Updated: Aug 7
"Dil se Hyderabadi" isn't just a phrase, it's a feeling. I couldn't fathom this statement until I visited the city. A land that beholds the beautiful amalgamation of various heritages daily deserves a place on everyone's bucket list. Here are a few reasons why!
The Nizam Influence
No other city in India witnesses such a beautiful blend of old Indo-Islamic architecture and modern contemporary influence. Be it the iconic Charminar or multiple picturesque palaces which include the Chowmahalla Palace, Taj Falaknuma, Purani Haveli, and many more, the union of cultures is quite striking!
The Charminar was built on the convergence of the historical trade route that connects the city to international markets via the port of Machilipatnam. The old town of Hyderabad had been planned and constructed keeping this as the central structure. There exist famous folklore among the locals. It is believed that Qutub Shah created Charminar at the very spot where he met Queen Bhagmati. It was after her conversion to Islam that he renamed the city as 'Hyderabad'.
Palaces aren't just majestic exuberant structures. Every part of a castle speaks a million tales,
some hushed owing to political agenda. The Chowmahalla Palace was the official residence of the Nizams of Hyderabad during their rule. Its Southern Courtyard has four palaces.
Hence the name 'Chowmahalla' which literally translates to Four Palaces. A few kilometers from Charminar, situated on a hillock is the Falaknuma Palace. Falak-Numa is the Urdu alternative for 'Mirror of the Sky'. The palace has been renovated by the Taj Group and is now a luxury hotel.
Each of these structures has lived through numerous historical changes. As a result, they have a mix of Persian, European, Indo-Saracenic and Rajasthani styles.
Necklace Road Diaries
One of the noteworthy tourist attractions of the city is the Necklace Road, which has been built the same way as the Queen's Necklace of Mumbai. The Necklace Road is a boulevard adjoined the Hussain Sagar which connects the NTR Gardens and Sanjeevaiah Park.
The Hussain Sagar is a heart-shaped lake fed by River Musi. It is surrounded by NTR Gardens, Sanjeevaiah Park, Lumbini Park, Prasad's IMAX, and a couple of other sites. The lake is also well-known for a giant monolithic statue of Gauthama Buddha, erected in the middle of the lake.
The locals love to take an evening walk or a morning jog along the necklace road. One must watch out for the view of the lake from the way on a moon-lit night.
Iconic Shooting Spots!
Birla Mandir is a Hindu temple built on a hillock. The temple has no traditional bells to make the temple atmosphere appropriate for meditation. The dominating white marble of the construction makes the structure take the color of the LED lights, and this sight looks stunning when viewed from afar.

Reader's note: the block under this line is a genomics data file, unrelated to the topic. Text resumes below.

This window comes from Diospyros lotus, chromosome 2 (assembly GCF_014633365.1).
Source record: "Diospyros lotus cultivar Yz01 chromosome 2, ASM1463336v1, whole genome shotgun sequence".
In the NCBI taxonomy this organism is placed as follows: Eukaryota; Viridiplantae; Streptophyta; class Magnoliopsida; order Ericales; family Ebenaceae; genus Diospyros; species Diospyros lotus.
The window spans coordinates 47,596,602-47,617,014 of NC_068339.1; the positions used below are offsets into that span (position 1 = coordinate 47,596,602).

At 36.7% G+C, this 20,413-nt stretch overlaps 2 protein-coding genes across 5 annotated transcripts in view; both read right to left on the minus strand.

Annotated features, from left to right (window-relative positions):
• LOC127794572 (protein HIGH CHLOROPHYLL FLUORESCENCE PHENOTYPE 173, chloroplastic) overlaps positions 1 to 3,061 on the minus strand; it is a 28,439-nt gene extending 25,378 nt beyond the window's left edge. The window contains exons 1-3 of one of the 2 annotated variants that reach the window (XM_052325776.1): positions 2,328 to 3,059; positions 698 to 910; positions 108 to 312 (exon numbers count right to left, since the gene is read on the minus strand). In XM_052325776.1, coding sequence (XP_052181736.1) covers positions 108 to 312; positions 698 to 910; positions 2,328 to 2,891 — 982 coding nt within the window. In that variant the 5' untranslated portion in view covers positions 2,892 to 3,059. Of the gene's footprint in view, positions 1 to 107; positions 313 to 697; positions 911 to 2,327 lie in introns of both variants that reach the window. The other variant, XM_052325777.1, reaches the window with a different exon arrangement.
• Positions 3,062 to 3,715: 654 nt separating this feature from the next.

The Ruins of Golkonda: Golkonda was originally called Mankal and was built on a hilltop. The fort gets its name from 'Golla Konda' which translates to 'Shepard's Hills'. With mounted cannons, eight gateways, and grand hallways, Golkonda Fort is undoubtedly one of the most magnificent fortresses in India and stands as a testimony to Hyderabad's glorious past.
It is a matter of pride that the world's largest integrated film city is located at Hyderabad. Ramoji Film City is an integrated film studio complex and is often described as 'a city within a city'. In addition to the many Bollywood and Tollywood films shot here, the film city also houses the Baahubali set.
Sudha car museum: Being a handmade car museum, Sudha car museum is quite an idiosyncratic place to visit. This museum has its theme revolving around vintage cars and creative vehicles. There is a wide range of vehicles of unique designs, peculiar shapes and structures, and donning bright, attractive colors. The cars and bikes displayed aren't just for show, they are actually working models.
Taramati Baradari: Situated on a hill, Taramati Baradari is a music hall with twelve entrances. It gets its name from Taramati, one of the prominent dancers of Qutub Shah's court. The place has excellent acoustics and owing to its association with Taramati, who had dedicated her entire life to dance and music, it is now used for performances on classical music and other folk art forms.